Death Among Rubies
Death Among Rubies is R.J. Koreto’s second novel in the Lady Frances “Franny” Ffolkes historical mystery series. In this story, Franny accompanies her friends, Gwendolyn and Thomasina, to Gwen’s family estate for a quiet weekend working on suffragette projects. Instead, she finds out that her friends have been threatened, and Gwen’s father has been stabbed to death with a ruby dagger that is rumored to be cursed. What’s a lady to do?
If you’re looking for a book with a large, diverse cast of women who become wrapped up in solving a murder to save their friend from being wrongfully accused, you will definitely enjoy this book. If you’re looking for a charming Edwardian-era mystery, you will also enjoy this book. This series has no explicit situations or language – which is very much appreciated.
A few critiques. Early on, it’s obvious who the culprit is, so parts of the investigation feel unnecessary. While there are plenty of antagonists to Franny’s sleuthing, there aren’t many twists and turns to the mystery. Also, some of the sentences could have used more polish. A couple of times, they read like unfinished thoughts, and the next opens with a conjunction. Restructuring certain sentences would have clarified Koreto’s ideas. Conversely, the character dialogue is fantastic. The female leads are simply wonderful. Who doesn’t love a comeback like this one from Franny: “I am also sorry for losing my temper and calling the inspector an imbecile and coward. It was rude of me to publicize those facts.”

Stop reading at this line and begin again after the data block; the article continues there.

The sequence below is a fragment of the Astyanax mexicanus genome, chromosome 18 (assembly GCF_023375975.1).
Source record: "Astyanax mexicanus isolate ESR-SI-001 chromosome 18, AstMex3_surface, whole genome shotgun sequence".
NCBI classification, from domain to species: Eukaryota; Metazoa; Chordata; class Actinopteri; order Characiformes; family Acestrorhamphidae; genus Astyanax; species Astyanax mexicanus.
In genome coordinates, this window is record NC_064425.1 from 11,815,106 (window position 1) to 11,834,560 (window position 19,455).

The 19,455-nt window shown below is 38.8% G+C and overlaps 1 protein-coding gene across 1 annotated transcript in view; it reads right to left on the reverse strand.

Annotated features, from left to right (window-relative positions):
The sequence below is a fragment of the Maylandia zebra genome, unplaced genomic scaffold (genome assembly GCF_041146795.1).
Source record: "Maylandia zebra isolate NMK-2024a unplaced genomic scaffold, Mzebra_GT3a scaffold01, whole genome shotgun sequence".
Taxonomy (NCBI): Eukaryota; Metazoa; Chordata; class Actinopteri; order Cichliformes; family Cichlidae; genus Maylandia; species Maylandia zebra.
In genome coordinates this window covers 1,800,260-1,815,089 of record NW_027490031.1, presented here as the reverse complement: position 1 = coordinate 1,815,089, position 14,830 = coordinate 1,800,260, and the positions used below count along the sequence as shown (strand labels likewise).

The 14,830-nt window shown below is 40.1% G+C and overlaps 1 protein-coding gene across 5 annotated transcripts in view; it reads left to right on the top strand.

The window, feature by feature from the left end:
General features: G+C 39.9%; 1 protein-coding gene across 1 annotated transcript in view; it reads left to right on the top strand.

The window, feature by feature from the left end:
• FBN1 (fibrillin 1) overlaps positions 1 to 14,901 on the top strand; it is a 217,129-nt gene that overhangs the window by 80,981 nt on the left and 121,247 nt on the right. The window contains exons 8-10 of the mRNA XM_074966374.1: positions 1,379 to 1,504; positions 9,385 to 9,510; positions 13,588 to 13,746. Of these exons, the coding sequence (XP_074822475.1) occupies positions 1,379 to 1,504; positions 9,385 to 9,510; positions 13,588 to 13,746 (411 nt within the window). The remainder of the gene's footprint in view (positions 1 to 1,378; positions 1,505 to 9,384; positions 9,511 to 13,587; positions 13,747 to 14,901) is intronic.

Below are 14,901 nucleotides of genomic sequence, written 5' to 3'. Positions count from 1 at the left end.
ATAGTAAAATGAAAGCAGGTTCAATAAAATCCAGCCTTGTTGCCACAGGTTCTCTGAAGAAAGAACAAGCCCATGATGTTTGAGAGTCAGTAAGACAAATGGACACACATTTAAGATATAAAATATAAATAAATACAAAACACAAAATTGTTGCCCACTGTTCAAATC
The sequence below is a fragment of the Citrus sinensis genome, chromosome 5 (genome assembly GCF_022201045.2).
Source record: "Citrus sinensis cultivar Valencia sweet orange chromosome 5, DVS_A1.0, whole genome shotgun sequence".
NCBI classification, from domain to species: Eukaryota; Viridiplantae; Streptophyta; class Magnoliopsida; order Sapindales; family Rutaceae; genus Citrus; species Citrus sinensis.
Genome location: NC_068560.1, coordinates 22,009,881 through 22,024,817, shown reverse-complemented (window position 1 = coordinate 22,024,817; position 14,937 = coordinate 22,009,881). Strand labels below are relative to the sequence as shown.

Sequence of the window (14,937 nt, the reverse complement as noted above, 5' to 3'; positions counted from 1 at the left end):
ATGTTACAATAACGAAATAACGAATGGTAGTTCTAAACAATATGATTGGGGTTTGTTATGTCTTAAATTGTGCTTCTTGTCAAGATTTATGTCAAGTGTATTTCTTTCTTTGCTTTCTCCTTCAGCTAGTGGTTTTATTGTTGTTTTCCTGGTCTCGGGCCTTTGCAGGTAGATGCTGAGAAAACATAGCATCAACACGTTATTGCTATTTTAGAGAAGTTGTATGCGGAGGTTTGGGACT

I enjoyed seeing characters and relationships from the first book develop. I can tell the writer loves this time period, as he handles the era’s mannerisms and conventions masterfully. All in all, this is a delightful read, though not as strong as the first book (which I loved).